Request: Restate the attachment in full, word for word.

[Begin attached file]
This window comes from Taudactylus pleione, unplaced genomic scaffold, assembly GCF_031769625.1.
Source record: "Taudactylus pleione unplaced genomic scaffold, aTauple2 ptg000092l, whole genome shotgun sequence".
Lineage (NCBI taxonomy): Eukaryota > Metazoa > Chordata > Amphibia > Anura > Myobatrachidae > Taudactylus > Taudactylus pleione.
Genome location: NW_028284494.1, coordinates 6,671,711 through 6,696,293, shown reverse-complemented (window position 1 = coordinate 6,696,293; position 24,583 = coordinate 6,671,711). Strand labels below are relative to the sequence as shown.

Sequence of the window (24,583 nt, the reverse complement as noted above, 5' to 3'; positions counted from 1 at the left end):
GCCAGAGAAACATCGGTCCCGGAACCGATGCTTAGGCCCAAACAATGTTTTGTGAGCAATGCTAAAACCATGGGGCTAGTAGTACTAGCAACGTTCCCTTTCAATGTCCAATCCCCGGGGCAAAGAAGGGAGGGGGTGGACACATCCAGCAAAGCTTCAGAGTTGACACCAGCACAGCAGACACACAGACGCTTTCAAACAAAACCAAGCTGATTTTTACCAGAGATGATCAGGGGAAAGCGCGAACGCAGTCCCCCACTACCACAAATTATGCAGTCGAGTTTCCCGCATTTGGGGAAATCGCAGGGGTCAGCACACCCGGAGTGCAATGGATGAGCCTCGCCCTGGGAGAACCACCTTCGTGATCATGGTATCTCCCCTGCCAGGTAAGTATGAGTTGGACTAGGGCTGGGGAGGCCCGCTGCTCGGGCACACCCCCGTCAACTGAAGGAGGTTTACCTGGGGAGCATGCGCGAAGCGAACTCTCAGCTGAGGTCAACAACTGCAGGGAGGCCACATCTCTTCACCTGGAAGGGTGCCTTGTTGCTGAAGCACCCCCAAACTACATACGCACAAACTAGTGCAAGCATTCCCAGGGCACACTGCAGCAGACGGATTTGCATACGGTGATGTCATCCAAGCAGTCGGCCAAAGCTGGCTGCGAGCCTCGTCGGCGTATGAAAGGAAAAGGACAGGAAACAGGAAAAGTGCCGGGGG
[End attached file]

This window comes from Taudactylus pleione, unplaced genomic scaffold, assembly GCF_031769625.1.
Source record: "Taudactylus pleione unplaced genomic scaffold, aTauple2 ptg000092l, whole genome shotgun sequence".
Lineage (NCBI taxonomy): Eukaryota > Metazoa > Chordata > Amphibia > Anura > Myobatrachidae > Taudactylus > Taudactylus pleione.
Genome location: NW_028284494.1, coordinates 6,671,711 through 6,696,293, shown reverse-complemented (window position 1 = coordinate 6,696,293; position 24,583 = coordinate 6,671,711). Strand labels below are relative to the sequence as shown.

Sequence of the window (24,583 nt, the reverse complement as noted above, 5' to 3'; positions counted from 1 at the left end):
GCCAGAGAAACATCGGTCCCGGAACCGATGCTTAGGCCCAAACAATGTTTTGTGAGCAATGCTAAAACCATGGGGCTAGTAGTACTAGCAACGTTCCCTTTCAATGTCCAATCCCCGGGGCAAAGAAGGGAGGGGGTGGACACATCCAGCAAAGCTTCAGAGTTGACACCAGCACAGCAGACACACAGACGCTTTCAAACAAAACCAAGCTGATTTTTACCAGAGATGATCAGGGGAAAGCGCGAACGCAGTCCCCCACTACCACAAATTATGCAGTCGAGTTTCCCGCATTTGGGGAAATCGCAGGGGTCAGCACACCCGGAGTGCAATGGATGAGCCTCGCCCTGGGAGAACCACCTTCGTGATCATGGTATCTCCCCTGCCAGGTAAGTATGAGTTGGACTAGGGCTGGGGAGGCCCGCTGCTCGGGCACACCCCCGTCAACTGAAGGAGGTTTACCTGGGGAGCATGCGCGAAGCGAACTCTCAGCTGAGGTCAACAACTGCAGGGAGGCCACATCTCTTCACCTGGAAGGGTGCCTTGTTGCTGAAGCACCCCCAAACTACATACGCACAAACTAGTGCAAGCATTCCCAGGGCACACTGCAGCAGACGGATTTGCATACGGTGATGTCATCCAAGCAGTCGGCCAAAGCTGGCTGCGAGCCTCGTCGGCGTATGAAAGGAAAAGGACAGGAAACAGGAAAAGTGCCGGGGG